pixel Page 18FCEBD2B-4FEB-41E0-A69A-B0D02E5410AERectangle 52 Przejdź do treści
Przekrój
“gorgeous guys don’t go about in massive jars— / a thought the Anatomy Museum refutes.” A poem ...
2020-08-05 09:00:00
Poematic

Day at the Anatomy Museum

“Précis de l’anatomie à l’usage des artistes”, 1881, Mathias-Marie Duval
Day at the Anatomy Museum
Day at the Anatomy Museum

gorgeous guys don’t go about in massive jars—
a thought the Anatomy Museum refutes.
from the entrance they’re floating, exquisitely
preserved, sprawling, suspended, their beauty strewn,
& youthfulness, youthfulness above all else,
though boiled clean, pickled in lime, their features
still vivid through the heavy glass. it’s enough
to turn around: there, models after models,
bundles of nerves, ribs removed from teenaged boys,
and cerebrums like meteors. deeper in:
those broken hearts, eyes wide open with surprise,
Eustachian tubas still playing jazz, the moth
of a healthy thyroid pierced by a long pin.
further, the meandering veins, in which one or two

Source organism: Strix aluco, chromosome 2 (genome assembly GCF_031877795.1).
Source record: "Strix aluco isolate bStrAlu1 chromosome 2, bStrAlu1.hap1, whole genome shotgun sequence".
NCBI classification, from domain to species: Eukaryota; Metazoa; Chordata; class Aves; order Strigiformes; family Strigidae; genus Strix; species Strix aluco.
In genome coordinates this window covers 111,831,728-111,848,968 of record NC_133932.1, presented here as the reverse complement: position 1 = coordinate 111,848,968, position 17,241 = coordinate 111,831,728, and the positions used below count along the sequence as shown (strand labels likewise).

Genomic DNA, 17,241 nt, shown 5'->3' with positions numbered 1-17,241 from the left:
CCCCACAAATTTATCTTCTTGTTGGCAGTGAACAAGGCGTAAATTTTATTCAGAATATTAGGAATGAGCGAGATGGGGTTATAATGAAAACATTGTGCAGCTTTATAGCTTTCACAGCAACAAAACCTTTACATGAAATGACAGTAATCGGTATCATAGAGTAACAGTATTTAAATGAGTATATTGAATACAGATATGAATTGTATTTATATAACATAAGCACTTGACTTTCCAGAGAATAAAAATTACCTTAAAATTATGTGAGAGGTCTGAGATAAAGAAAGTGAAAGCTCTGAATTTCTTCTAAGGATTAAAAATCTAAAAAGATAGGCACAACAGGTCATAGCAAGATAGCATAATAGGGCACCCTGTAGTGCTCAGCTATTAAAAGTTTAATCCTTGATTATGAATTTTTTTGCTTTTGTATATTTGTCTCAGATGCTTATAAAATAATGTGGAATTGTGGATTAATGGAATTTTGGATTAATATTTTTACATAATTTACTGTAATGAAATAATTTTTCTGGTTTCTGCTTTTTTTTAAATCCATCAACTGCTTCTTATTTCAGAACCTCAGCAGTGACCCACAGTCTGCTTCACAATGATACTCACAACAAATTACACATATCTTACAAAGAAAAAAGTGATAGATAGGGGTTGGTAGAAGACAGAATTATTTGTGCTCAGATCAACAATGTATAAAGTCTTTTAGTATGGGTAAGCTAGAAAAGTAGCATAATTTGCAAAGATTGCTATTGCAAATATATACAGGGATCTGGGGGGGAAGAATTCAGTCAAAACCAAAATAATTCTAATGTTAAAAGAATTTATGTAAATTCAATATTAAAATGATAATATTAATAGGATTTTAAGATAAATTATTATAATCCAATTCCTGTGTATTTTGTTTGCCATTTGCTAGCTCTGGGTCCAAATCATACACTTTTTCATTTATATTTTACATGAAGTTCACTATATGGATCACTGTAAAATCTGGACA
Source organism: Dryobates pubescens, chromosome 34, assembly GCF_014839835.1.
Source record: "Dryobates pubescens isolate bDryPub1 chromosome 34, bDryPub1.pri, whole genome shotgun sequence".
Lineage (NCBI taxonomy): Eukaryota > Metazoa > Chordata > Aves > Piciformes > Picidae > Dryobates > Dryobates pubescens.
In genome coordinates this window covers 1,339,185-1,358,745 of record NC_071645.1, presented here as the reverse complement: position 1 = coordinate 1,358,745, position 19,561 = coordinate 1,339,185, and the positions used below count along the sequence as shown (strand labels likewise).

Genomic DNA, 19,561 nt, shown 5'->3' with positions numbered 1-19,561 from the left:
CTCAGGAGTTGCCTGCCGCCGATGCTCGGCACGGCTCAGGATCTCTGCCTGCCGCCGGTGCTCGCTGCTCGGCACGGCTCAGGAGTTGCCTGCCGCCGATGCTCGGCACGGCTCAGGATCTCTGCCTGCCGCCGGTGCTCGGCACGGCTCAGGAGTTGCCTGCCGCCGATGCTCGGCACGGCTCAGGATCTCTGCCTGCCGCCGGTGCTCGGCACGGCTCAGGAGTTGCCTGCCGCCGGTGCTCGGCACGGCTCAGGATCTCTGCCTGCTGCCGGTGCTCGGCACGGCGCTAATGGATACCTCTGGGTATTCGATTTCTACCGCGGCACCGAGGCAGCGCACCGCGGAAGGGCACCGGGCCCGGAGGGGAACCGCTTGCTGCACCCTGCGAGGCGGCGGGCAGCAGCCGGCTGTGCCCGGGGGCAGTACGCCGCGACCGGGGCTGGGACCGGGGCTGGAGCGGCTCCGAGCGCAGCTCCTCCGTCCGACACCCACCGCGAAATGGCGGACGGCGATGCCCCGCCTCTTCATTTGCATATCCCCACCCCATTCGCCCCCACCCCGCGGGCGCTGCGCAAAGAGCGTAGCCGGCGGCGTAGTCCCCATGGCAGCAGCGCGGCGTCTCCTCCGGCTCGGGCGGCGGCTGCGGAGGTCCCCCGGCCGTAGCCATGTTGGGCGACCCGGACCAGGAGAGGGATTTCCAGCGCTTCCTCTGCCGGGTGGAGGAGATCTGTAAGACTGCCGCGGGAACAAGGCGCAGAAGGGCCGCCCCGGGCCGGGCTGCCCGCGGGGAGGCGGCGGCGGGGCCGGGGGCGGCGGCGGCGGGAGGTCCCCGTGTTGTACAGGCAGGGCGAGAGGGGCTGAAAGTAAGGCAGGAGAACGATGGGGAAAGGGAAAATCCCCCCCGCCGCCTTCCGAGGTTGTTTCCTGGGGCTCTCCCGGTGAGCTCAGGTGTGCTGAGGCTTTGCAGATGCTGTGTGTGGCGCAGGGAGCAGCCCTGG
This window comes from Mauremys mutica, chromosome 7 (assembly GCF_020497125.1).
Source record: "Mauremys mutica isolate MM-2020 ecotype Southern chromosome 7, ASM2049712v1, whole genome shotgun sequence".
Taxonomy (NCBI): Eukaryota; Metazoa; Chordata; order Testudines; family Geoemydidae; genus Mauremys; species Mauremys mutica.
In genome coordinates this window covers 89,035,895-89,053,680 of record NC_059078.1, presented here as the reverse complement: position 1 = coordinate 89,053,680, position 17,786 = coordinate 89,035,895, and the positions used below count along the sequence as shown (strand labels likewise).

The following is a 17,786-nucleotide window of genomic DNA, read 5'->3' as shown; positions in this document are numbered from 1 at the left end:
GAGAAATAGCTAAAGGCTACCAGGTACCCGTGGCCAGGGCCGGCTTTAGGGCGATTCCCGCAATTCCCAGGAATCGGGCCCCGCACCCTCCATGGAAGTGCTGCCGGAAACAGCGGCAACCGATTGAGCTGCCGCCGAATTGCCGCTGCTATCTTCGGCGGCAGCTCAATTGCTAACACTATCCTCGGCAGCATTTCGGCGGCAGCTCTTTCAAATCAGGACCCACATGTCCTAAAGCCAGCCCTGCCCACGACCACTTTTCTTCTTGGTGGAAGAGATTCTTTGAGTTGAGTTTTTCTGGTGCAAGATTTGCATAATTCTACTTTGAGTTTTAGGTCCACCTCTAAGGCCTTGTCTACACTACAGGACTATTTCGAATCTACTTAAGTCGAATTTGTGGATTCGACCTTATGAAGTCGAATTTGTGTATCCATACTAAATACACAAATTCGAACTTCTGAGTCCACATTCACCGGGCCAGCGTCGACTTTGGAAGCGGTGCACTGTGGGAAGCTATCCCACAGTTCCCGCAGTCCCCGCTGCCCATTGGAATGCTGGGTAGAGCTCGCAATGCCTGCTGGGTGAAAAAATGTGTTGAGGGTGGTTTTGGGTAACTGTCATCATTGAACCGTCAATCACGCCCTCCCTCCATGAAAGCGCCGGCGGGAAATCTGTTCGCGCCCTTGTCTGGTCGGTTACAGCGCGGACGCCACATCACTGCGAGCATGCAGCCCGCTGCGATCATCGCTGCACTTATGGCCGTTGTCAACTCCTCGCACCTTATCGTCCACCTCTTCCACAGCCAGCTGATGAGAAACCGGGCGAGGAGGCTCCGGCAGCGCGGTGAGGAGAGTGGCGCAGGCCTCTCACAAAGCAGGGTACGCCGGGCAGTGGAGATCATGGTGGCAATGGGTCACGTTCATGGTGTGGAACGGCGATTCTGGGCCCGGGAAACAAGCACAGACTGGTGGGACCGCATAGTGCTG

years of war convulsed, full lungs that arrested
breath during his sixteenth spring. A slender stomach
where butterflies remained, and masculine muscles
attached to threads. he goes deeper and deeper
in formaldehyde as he weighs whether to
give himself to science, stay forever young,
pulsing, thronging, thinking. he sees himself
on those threads, measures the jars for fit.
                             then asks Ada, the curator,
if any orange jars are free and maybe
a display case facing the Planty Gardens?

Author’s commentary:

It’s like a concept for a film, which opens with a wide-angle shot that narrows like a pupil, pausing to take in the macabre exhibits at the Anatomy Museum in Kraków. There’s a whiff of must in the air, and from the windows and skulls a chill. Two young men enter the frame. One of them, the narrator and guide, is in good health, anticipating a rosy future. The other, passive in this scene, is growing weaker, without a future, his illness robbing him of months, days, hours. Their visit to the museum, however random, becomes an occasion for weighing whether to donate one’s body to science, and in that way to not die completely, to not disintegrate absolutely, to not lose that transient youthfulness. To become an exhibit in a jar and display case, but looking out on Kraków’s Planty Gardens – a place that connotes life and presents an alternative to the idea propagated by religion of returning to dust. And, in that manner, to rebel against death itself.

 

Translated from the Polish by Karen Kovacik

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Published:

Tomasz Pietrzak

was born in 1982. He has published five books of poetry. The latest one was “Bosiny” (2020), which includes the presented poem. He was nominated for the Nike Literary Award twice, in 2013 and 2015. He lives in Katowice and Kraków.